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A circle is a degenerate ellipse, and you can also think of a circle as having two foci (on top of one another) as the eccentricity approaches 1. The foci of conic sections in general originate from the approach in which the curves are defined - using a focus (point) and directrix (line). This approach leads to rational parametric expressions for the conic ...


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The equation of an ellipse whose semi-major and semi-minor axes are parallel to the x and y axes is given by: $$(\frac{x-h}{a})^2+(\frac{y-k}{b})^2=1$$ (where $a$,$b$ are the lengths of its semi-major and semi-minor axes respectively.) A focus, $c$ is defined by $c^2=a^2-b^2$, and therefore there can be two foci at a distance of $(a^2-b^2)^{1/2}$ on both ...


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The foci are simply points that define the ellipse by the relation $c^2 = a^2 - b^2$, where $c$ equals the length of each one of the foci to the center and $a$ is the length of a focus to the end of the ellipse. For a circle, $a$ = $b$. Given any two foci, a point on the ellipse is a point that is equal I he sum of he lengths of the foci.


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If you plot the path of the moon with respect to the star you should get a cycloid pattern averaging around the path of the planet. That's what our moon does. The planet and the moon are doing a gyrating dance about their center of mass, with the moon doing the most motion (because it has the smallest mass), while the planet/moon duo orbit the star. I've ...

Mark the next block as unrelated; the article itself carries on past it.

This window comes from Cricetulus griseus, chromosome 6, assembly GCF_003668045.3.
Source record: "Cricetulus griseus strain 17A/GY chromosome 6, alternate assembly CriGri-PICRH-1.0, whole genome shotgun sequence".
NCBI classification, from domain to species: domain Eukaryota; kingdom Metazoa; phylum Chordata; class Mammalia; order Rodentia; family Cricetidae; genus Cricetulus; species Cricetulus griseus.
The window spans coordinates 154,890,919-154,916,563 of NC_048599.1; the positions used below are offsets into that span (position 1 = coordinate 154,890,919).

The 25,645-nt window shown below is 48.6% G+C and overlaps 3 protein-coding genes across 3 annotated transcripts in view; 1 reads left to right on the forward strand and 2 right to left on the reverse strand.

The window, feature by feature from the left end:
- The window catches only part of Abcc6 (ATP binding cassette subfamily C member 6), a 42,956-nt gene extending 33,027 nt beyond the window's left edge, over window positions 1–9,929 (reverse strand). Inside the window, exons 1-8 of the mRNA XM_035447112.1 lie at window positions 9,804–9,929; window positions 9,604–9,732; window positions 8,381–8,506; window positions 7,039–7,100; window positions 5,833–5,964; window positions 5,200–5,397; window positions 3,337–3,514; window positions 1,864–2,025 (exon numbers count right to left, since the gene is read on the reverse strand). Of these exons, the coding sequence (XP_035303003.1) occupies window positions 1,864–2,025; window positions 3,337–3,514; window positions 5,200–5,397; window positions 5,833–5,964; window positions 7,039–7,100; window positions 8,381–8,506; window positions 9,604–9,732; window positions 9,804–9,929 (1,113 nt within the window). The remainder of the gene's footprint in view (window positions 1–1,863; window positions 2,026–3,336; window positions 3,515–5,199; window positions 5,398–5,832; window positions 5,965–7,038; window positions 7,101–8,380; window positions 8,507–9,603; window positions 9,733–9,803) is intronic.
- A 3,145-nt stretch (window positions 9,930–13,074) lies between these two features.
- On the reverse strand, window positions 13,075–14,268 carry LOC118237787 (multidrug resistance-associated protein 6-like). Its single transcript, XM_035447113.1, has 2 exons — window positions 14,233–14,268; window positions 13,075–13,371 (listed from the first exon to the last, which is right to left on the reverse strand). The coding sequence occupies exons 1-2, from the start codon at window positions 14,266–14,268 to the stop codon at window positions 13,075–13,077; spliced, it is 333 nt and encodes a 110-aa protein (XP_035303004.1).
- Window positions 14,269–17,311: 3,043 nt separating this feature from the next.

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What local forces cause the damage? Tidal forces. Tidal forces can only be neglected in extremely small regions, and you have an extended body. More details follow. You suppose an extended body, bound together, interacting gravitationally with a black hole. With the center of mass staying outside the photon sphere, moving on a more than barely unbounded ...


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First, let us look at the current rate at which the moon slows down. I have a few different sources, and they don't all give me the same answer. First, there is this claim that Earth slows down at a rate of about 0.005 seconds per year per year. A year has approximately $365.25 \cdot 24 \cdot 3600 = 3.15\cdot 10^7 \mathrm{sec}$, so 0.005 seconds change ...


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The Moon rotates around the Earth slower than the rotation of the Earth itself. That's why, from a fix point on the Earth, the Moon appears to be moving. The Moon creates the tide on Earth. So the tide "follows" the Moon. However as the Earth rotates faster than the Moon it will tend to carry the tide with itself "forward". The Moon pulls the tide toward ...


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Two reasons this effect doesn't occur. No observer sees any part of the spaceship/sun crossing the event horizon. The distant observer sees it get closer and closer (due to time dilation) but not actually reach it. The observer in the spaceship can't even detect that they have reached the event horizon. No observer sees any part of the ship cross the event ...


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The answers are yes and no. Special relativity does make ellipses precess, but it only accounts for 7" out of 43" per century of Mercury's anomalous precession. I wonder if Einstein and/or Sommerfeld knew that. To first order, incorporating special relativity results in a small inverse cube correction to the gravitational force, which is well known to ...



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